“I’ve never been an environmental campaigner,” Nicola clarifies. “But I am a genuine lover of efficient business, and these solutions make sense both financially and on the design side. As a result of climate change, resources are starting to become more expensive and you need to start using them more wisely. ”
He says the people who inspire him most in the realm of sustainability are those who put their words into action. “I really admire people who are doing something positive that they believe in and they make it happen with business sense. To change the world, you can’t just campaign – you need to come up with a solution that makes business sense and is environmentally sound.”
Growing from what was a team of five people two years ago, Eco-Age now has 20 employees. It has evolved from its original retail concept to now focus on corporate brand consultancy. “The impact of our work is so much bigger with businesses than with residential clients,” Nicola explains.”It’s very difficult these days to differentiate your product from other businesses. So the new way to differentiate your company is via sustainability.”
Five years in, Nicola and Livia have reached a point where their unique consultancy – which calls its offering ‘managing ethics and aesthetics’ – is sought-after by big-name brands. Currently Eco-Age is working with luxury jeweller Chopard to build its brand to be the leader of sustainable luxury, while other clients include Gucci and Wembley Stadium.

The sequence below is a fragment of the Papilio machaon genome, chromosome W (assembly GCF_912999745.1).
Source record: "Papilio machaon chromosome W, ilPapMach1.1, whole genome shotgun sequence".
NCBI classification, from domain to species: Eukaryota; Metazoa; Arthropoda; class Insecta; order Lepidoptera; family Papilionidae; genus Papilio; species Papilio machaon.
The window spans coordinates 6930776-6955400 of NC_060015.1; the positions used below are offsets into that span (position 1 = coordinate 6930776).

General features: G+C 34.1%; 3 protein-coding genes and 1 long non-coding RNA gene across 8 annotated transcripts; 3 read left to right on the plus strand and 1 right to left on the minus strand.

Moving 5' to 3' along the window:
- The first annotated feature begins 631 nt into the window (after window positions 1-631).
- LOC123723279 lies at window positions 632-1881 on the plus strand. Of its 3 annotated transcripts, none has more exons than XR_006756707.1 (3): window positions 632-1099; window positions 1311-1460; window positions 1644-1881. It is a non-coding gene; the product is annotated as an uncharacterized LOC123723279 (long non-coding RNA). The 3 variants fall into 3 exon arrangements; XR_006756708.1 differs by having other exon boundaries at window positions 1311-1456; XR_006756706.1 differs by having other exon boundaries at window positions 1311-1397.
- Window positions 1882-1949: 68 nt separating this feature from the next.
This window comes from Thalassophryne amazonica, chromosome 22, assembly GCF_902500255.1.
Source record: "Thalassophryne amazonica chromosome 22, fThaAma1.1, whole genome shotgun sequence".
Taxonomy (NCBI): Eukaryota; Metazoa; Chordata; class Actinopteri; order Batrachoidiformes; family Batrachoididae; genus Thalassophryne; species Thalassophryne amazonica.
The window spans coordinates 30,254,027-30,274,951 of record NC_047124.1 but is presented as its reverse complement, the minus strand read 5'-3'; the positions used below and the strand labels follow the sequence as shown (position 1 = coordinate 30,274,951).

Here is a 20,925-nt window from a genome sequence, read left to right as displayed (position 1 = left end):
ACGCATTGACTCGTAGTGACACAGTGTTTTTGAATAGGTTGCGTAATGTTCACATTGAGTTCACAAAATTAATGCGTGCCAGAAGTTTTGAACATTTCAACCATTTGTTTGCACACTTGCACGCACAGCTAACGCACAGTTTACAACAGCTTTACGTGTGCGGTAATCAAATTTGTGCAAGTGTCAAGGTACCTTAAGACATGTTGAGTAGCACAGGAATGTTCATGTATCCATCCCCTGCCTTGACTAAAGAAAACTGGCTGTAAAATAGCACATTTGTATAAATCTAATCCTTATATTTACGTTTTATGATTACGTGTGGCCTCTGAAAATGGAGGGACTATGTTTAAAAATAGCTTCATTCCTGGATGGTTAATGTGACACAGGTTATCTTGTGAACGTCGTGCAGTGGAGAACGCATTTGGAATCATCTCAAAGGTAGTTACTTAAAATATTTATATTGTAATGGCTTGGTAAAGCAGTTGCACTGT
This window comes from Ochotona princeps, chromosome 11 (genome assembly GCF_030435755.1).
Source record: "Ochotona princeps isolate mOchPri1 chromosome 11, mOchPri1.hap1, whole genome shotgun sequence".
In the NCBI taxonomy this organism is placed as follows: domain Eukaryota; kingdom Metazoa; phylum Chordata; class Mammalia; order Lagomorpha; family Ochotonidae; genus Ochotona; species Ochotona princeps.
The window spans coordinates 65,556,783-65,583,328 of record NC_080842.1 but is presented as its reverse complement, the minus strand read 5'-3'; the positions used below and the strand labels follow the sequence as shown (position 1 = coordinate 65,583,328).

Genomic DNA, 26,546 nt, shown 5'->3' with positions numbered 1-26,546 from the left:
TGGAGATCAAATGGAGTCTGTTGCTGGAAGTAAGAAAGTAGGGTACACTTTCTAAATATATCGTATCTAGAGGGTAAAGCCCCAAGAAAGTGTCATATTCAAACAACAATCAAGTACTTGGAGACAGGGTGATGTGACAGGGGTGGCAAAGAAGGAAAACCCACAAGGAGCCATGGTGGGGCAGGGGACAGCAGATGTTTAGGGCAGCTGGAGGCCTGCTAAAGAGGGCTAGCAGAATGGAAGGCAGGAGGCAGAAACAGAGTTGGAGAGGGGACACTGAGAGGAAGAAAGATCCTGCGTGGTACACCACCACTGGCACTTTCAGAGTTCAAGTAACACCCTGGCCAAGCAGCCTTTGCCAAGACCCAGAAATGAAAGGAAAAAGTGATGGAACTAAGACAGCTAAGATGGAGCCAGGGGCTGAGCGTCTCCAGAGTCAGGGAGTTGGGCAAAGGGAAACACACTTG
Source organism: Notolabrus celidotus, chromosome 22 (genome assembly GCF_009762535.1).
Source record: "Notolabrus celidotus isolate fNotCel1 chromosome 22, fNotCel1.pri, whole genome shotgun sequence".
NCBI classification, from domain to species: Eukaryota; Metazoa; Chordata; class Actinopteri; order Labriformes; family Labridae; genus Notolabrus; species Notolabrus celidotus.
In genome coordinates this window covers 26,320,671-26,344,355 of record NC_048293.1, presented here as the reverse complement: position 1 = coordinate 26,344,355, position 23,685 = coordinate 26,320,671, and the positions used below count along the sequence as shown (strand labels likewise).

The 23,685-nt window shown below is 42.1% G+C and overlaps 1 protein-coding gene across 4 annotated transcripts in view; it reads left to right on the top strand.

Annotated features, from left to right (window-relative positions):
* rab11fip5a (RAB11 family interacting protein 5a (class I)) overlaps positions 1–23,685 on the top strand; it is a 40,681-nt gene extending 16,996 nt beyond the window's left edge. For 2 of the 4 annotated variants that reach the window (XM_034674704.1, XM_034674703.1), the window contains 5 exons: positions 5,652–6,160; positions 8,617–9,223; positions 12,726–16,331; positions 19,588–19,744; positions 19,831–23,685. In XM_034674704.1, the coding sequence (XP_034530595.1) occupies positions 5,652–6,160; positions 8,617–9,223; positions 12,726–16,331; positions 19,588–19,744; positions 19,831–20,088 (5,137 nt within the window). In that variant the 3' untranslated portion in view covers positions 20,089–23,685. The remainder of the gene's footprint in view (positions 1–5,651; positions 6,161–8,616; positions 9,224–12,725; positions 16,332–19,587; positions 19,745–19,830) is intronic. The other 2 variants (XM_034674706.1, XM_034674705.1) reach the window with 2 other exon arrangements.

Personally, Nicola finds his inspiration in his father, an engineer, as well as his sister. “Livia has a talent for public relations like I’ve never seen anywhere else,” he marvels. ”She gets everyone to love her and can build a relationship with anyone. And she always makes something happen. It’s incredible.”
Cleverly making the most of constantly being on her husband’s arm throughout the awards season leading up to his 2011 Oscar win, Livia used the exposure to wear only eco-friendly and sustainable gowns and accessories on the red carpet. The initiative, which Eco-Age labelled the Green Carpet Challenge (GCC) has since convinced several high-end designers – including Armani, Prada, Tom Ford and Valentino – and A-list personalities to do the same, raising awareness for sustainable fashion. The GCC is now seen by many as the most successful project on sustainable fashion ever developed.
In his down time, Nicola finds peace in his rapidly flourishing garden and dreams of one day settling in his family’s house in the countryside of Umbria in Italy. When asked the advice he would give to people who say it’s too difficult or too late to change their lifestyle to a more sustainable one, his answer is simple, but effective. “Just start somewhere.”